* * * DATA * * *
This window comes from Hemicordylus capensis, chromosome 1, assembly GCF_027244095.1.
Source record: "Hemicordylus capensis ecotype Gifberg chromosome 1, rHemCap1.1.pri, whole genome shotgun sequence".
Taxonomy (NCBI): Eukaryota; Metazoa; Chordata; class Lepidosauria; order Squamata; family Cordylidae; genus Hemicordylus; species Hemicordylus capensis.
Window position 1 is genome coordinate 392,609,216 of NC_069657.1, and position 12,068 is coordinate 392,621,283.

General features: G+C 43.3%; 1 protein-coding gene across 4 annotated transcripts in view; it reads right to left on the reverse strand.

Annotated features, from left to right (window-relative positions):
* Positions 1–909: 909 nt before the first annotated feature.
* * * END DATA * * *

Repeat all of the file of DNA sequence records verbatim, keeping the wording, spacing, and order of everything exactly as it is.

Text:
This window comes from Hemicordylus capensis, chromosome 1, assembly GCF_027244095.1.
Source record: "Hemicordylus capensis ecotype Gifberg chromosome 1, rHemCap1.1.pri, whole genome shotgun sequence".
Taxonomy (NCBI): Eukaryota; Metazoa; Chordata; class Lepidosauria; order Squamata; family Cordylidae; genus Hemicordylus; species Hemicordylus capensis.
Window position 1 is genome coordinate 392,609,216 of NC_069657.1, and position 12,068 is coordinate 392,621,283.

General features: G+C 43.3%; 1 protein-coding gene across 4 annotated transcripts in view; it reads right to left on the reverse strand.

Annotated features, from left to right (window-relative positions):
* Positions 1–909: 909 nt before the first annotated feature.